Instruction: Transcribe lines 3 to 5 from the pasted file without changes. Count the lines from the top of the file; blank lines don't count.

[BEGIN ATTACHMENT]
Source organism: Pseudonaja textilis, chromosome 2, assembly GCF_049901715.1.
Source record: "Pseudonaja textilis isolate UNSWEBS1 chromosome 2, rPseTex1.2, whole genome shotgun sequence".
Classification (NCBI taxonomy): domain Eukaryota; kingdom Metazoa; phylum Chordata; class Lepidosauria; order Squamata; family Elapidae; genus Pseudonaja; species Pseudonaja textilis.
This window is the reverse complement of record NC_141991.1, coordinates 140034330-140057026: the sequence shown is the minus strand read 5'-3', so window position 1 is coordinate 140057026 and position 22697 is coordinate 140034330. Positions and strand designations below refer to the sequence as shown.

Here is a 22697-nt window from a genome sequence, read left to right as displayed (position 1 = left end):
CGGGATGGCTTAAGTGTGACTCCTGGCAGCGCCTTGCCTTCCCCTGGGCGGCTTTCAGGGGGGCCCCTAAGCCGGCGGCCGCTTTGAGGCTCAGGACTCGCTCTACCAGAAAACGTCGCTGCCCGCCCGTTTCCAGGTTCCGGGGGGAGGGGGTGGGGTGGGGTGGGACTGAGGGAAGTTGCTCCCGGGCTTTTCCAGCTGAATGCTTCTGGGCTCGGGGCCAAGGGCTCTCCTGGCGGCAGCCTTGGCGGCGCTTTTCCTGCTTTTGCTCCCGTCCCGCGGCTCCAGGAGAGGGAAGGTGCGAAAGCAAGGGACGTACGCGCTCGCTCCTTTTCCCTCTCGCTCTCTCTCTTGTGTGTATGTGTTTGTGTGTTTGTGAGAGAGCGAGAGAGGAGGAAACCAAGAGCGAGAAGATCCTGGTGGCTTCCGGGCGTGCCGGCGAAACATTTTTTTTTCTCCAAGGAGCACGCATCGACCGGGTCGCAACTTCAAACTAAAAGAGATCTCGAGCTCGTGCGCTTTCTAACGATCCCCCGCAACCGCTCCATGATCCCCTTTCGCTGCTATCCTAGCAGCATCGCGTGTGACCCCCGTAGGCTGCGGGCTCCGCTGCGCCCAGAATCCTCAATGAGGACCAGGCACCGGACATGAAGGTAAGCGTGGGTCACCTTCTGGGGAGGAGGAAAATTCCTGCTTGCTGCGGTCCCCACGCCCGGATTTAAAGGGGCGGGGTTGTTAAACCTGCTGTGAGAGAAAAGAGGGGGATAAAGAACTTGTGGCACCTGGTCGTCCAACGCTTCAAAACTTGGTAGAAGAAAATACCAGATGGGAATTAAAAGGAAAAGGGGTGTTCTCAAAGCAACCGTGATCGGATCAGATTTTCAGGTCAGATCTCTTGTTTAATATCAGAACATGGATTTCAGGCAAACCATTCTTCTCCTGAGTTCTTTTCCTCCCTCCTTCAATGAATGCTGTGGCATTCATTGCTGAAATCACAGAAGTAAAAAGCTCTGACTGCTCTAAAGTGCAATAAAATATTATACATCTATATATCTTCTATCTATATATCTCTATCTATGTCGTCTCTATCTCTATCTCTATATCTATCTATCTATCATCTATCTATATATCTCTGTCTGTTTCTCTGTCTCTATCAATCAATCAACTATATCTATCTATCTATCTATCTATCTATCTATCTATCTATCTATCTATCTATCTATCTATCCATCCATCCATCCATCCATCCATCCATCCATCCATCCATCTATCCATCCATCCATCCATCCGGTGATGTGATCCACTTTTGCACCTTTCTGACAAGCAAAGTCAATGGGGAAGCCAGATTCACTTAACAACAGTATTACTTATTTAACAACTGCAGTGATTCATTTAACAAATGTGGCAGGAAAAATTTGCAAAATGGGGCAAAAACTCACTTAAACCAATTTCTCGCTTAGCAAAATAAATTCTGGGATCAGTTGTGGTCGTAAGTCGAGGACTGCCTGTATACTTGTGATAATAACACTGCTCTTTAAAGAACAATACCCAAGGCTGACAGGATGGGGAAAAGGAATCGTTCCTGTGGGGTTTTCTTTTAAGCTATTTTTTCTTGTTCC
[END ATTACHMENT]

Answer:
Classification (NCBI taxonomy): domain Eukaryota; kingdom Metazoa; phylum Chordata; class Lepidosauria; order Squamata; family Elapidae; genus Pseudonaja; species Pseudonaja textilis.
This window is the reverse complement of record NC_141991.1, coordinates 140034330-140057026: the sequence shown is the minus strand read 5'-3', so window position 1 is coordinate 140057026 and position 22697 is coordinate 140034330. Positions and strand designations below refer to the sequence as shown.

Here is a 22697-nt window from a genome sequence, read left to right as displayed (position 1 = left end):